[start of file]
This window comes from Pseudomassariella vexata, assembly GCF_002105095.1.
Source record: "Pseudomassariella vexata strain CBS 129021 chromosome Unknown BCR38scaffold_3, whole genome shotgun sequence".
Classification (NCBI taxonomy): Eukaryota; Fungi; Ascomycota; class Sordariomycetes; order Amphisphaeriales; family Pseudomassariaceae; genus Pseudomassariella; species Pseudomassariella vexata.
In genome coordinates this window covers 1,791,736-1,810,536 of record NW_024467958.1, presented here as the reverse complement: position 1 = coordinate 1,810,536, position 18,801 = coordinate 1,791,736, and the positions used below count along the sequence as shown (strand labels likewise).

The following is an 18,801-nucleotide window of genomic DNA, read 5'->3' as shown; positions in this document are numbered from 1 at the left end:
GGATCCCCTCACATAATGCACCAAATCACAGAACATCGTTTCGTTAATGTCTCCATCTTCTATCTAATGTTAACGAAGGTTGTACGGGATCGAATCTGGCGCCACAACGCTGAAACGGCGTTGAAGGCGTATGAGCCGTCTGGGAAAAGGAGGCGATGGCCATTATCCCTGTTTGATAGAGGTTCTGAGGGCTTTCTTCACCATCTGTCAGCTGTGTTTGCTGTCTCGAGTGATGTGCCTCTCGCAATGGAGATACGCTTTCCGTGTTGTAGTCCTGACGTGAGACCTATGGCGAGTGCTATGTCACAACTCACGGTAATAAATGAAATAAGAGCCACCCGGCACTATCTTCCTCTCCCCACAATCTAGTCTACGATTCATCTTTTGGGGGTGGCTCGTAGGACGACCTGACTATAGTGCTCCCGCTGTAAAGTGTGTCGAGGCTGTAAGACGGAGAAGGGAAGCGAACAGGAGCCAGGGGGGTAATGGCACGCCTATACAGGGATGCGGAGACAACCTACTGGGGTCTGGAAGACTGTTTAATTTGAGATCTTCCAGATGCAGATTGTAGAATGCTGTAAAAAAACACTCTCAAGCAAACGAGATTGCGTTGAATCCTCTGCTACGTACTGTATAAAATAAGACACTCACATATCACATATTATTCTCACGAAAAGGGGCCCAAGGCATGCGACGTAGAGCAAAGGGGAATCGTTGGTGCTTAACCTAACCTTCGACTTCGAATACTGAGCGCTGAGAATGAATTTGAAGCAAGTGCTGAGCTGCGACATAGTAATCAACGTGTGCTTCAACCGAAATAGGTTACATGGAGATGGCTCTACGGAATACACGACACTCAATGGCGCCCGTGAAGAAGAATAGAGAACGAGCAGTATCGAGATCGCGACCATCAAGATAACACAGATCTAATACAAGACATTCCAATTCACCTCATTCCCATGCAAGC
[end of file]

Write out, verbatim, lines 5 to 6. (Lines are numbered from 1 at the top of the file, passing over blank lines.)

The following is an 18,801-nucleotide window of genomic DNA, read 5'->3' as shown; positions in this document are numbered from 1 at the left end:
GGATCCCCTCACATAATGCACCAAATCACAGAACATCGTTTCGTTAATGTCTCCATCTTCTATCTAATGTTAACGAAGGTTGTACGGGATCGAATCTGGCGCCACAACGCTGAAACGGCGTTGAAGGCGTATGAGCCGTCTGGGAAAAGGAGGCGATGGCCATTATCCCTGTTTGATAGAGGTTCTGAGGGCTTTCTTCACCATCTGTCAGCTGTGTTTGCTGTCTCGAGTGATGTGCCTCTCGCAATGGAGATACGCTTTCCGTGTTGTAGTCCTGACGTGAGACCTATGGCGAGTGCTATGTCACAACTCACGGTAATAAATGAAATAAGAGCCACCCGGCACTATCTTCCTCTCCCCACAATCTAGTCTACGATTCATCTTTTGGGGGTGGCTCGTAGGACGACCTGACTATAGTGCTCCCGCTGTAAAGTGTGTCGAGGCTGTAAGACGGAGAAGGGAAGCGAACAGGAGCCAGGGGGGTAATGGCACGCCTATACAGGGATGCGGAGACAACCTACTGGGGTCTGGAAGACTGTTTAATTTGAGATCTTCCAGATGCAGATTGTAGAATGCTGTAAAAAAACACTCTCAAGCAAACGAGATTGCGTTGAATCCTCTGCTACGTACTGTATAAAATAAGACACTCACATATCACATATTATTCTCACGAAAAGGGGCCCAAGGCATGCGACGTAGAGCAAAGGGGAATCGTTGGTGCTTAACCTAACCTTCGACTTCGAATACTGAGCGCTGAGAATGAATTTGAAGCAAGTGCTGAGCTGCGACATAGTAATCAACGTGTGCTTCAACCGAAATAGGTTACATGGAGATGGCTCTACGGAATACACGACACTCAATGGCGCCCGTGAAGAAGAATAGAGAACGAGCAGTATCGAGATCGCGACCATCAAGATAACACAGATCTAATACAAGACATTCCAATTCACCTCATTCCCATGCAAGC